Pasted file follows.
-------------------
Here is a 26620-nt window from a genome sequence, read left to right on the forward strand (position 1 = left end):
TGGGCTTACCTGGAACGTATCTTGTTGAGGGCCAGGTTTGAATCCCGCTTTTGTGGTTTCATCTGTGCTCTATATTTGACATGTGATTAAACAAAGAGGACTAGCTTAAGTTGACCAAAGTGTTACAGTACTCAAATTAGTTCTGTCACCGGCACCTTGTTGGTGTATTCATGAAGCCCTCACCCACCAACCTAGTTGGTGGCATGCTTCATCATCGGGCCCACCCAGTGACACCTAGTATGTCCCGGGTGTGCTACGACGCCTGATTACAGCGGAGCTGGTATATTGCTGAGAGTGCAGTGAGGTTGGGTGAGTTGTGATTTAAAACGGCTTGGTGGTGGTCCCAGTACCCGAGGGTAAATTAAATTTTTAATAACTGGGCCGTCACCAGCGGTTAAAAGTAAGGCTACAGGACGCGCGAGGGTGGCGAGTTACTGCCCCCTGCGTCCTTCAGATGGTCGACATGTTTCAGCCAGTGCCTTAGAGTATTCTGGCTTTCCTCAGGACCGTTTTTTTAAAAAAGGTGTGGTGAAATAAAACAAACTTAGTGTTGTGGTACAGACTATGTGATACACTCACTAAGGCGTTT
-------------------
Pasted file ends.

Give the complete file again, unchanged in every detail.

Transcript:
Here is a 26620-nt window from a genome sequence, read left to right on the forward strand (position 1 = left end):
TGGGCTTACCTGGAACGTATCTTGTTGAGGGCCAGGTTTGAATCCCGCTTTTGTGGTTTCATCTGTGCTCTATATTTGACATGTGATTAAACAAAGAGGACTAGCTTAAGTTGACCAAAGTGTTACAGTACTCAAATTAGTTCTGTCACCGGCACCTTGTTGGTGTATTCATGAAGCCCTCACCCACCAACCTAGTTGGTGGCATGCTTCATCATCGGGCCCACCCAGTGACACCTAGTATGTCCCGGGTGTGCTACGACGCCTGATTACAGCGGAGCTGGTATATTGCTGAGAGTGCAGTGAGGTTGGGTGAGTTGTGATTTAAAACGGCTTGGTGGTGGTCCCAGTACCCGAGGGTAAATTAAATTTTTAATAACTGGGCCGTCACCAGCGGTTAAAAGTAAGGCTACAGGACGCGCGAGGGTGGCGAGTTACTGCCCCCTGCGTCCTTCAGATGGTCGACATGTTTCAGCCAGTGCCTTAGAGTATTCTGGCTTTCCTCAGGACCGTTTTTTTAAAAAAGGTGTGGTGAAATAAAACAAACTTAGTGTTGTGGTACAGACTATGTGATACACTCACTAAGGCGTTT